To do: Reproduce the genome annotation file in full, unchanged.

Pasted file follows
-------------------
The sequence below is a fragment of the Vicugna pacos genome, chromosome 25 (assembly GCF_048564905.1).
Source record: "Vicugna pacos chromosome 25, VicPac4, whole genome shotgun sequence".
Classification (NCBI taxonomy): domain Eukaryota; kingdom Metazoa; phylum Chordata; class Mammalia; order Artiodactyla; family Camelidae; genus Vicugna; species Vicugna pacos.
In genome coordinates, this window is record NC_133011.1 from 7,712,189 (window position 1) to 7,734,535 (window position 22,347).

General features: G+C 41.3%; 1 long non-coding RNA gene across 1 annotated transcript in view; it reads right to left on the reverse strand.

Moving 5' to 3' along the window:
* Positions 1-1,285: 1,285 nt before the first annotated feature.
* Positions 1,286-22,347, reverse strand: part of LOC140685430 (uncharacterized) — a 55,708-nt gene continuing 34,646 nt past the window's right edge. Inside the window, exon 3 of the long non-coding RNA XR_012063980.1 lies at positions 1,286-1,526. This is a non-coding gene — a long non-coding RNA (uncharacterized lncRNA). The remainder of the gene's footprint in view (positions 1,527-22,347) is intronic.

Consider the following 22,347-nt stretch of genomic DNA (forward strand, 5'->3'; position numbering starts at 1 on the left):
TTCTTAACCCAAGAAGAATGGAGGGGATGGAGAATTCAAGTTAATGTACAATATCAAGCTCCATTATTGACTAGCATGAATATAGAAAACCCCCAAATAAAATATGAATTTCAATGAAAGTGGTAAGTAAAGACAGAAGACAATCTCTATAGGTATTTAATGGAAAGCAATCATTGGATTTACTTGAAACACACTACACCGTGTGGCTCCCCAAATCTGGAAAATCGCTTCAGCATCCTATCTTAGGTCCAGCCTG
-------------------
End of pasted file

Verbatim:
The sequence below is a fragment of the Vicugna pacos genome, chromosome 25 (assembly GCF_048564905.1).
Source record: "Vicugna pacos chromosome 25, VicPac4, whole genome shotgun sequence".
Classification (NCBI taxonomy): domain Eukaryota; kingdom Metazoa; phylum Chordata; class Mammalia; order Artiodactyla; family Camelidae; genus Vicugna; species Vicugna pacos.
In genome coordinates, this window is record NC_133011.1 from 7,712,189 (window position 1) to 7,734,535 (window position 22,347).

General features: G+C 41.3%; 1 long non-coding RNA gene across 1 annotated transcript in view; it reads right to left on the reverse strand.

Moving 5' to 3' along the window:
* Positions 1-1,285: 1,285 nt before the first annotated feature.
* Positions 1,286-22,347, reverse strand: part of LOC140685430 (uncharacterized) — a 55,708-nt gene continuing 34,646 nt past the window's right edge. Inside the window, exon 3 of the long non-coding RNA XR_012063980.1 lies at positions 1,286-1,526. This is a non-coding gene — a long non-coding RNA (uncharacterized lncRNA). The remainder of the gene's footprint in view (positions 1,527-22,347) is intronic.

Consider the following 22,347-nt stretch of genomic DNA (forward strand, 5'->3'; position numbering starts at 1 on the left):
TTCTTAACCCAAGAAGAATGGAGGGGATGGAGAATTCAAGTTAATGTACAATATCAAGCTCCATTATTGACTAGCATGAATATAGAAAACCCCCAAATAAAATATGAATTTCAATGAAAGTGGTAAGTAAAGACAGAAGACAATCTCTATAGGTATTTAATGGAAAGCAATCATTGGATTTACTTGAAACACACTACACCGTGTGGCTCCCCAAATCTGGAAAATCGCTTCAGCATCCTATCTTAGGTCCAGCCTG